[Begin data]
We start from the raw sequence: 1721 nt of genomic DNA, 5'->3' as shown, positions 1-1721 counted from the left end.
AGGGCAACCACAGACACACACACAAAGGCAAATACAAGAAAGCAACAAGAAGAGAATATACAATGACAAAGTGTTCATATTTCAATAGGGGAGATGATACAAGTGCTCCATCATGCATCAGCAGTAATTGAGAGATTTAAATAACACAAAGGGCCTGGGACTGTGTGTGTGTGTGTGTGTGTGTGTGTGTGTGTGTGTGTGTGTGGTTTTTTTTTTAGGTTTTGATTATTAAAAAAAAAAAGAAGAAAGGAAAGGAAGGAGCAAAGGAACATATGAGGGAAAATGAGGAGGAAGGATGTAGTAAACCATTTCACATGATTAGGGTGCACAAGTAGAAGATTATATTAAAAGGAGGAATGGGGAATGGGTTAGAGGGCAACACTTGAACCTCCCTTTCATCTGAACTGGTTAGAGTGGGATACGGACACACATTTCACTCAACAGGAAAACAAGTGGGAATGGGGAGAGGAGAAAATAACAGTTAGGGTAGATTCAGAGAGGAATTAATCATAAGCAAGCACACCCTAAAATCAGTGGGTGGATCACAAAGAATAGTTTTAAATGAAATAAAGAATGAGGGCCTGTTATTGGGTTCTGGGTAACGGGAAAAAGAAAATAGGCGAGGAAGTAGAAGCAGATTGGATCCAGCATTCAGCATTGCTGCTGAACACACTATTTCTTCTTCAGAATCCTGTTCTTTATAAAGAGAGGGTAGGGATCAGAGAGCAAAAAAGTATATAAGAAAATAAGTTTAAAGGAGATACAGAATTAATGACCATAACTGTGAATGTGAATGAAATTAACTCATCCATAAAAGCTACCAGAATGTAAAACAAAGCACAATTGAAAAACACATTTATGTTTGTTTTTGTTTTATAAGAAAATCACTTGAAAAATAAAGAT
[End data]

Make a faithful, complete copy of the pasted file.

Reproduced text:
We start from the raw sequence: 1721 nt of genomic DNA, 5'->3' as shown, positions 1-1721 counted from the left end.
AGGGCAACCACAGACACACACACAAAGGCAAATACAAGAAAGCAACAAGAAGAGAATATACAATGACAAAGTGTTCATATTTCAATAGGGGAGATGATACAAGTGCTCCATCATGCATCAGCAGTAATTGAGAGATTTAAATAACACAAAGGGCCTGGGACTGTGTGTGTGTGTGTGTGTGTGTGTGTGTGTGTGTGTGTGTGTGGTTTTTTTTTTAGGTTTTGATTATTAAAAAAAAAAAGAAGAAAGGAAAGGAAGGAGCAAAGGAACATATGAGGGAAAATGAGGAGGAAGGATGTAGTAAACCATTTCACATGATTAGGGTGCACAAGTAGAAGATTATATTAAAAGGAGGAATGGGGAATGGGTTAGAGGGCAACACTTGAACCTCCCTTTCATCTGAACTGGTTAGAGTGGGATACGGACACACATTTCACTCAACAGGAAAACAAGTGGGAATGGGGAGAGGAGAAAATAACAGTTAGGGTAGATTCAGAGAGGAATTAATCATAAGCAAGCACACCCTAAAATCAGTGGGTGGATCACAAAGAATAGTTTTAAATGAAATAAAGAATGAGGGCCTGTTATTGGGTTCTGGGTAACGGGAAAAAGAAAATAGGCGAGGAAGTAGAAGCAGATTGGATCCAGCATTCAGCATTGCTGCTGAACACACTATTTCTTCTTCAGAATCCTGTTCTTTATAAAGAGAGGGTAGGGATCAGAGAGCAAAAAAGTATATAAGAAAATAAGTTTAAAGGAGATACAGAATTAATGACCATAACTGTGAATGTGAATGAAATTAACTCATCCATAAAAGCTACCAGAATGTAAAACAAAGCACAATTGAAAAACACATTTATGTTTGTTTTTGTTTTATAAGAAAATCACTTGAAAAATAAAGAT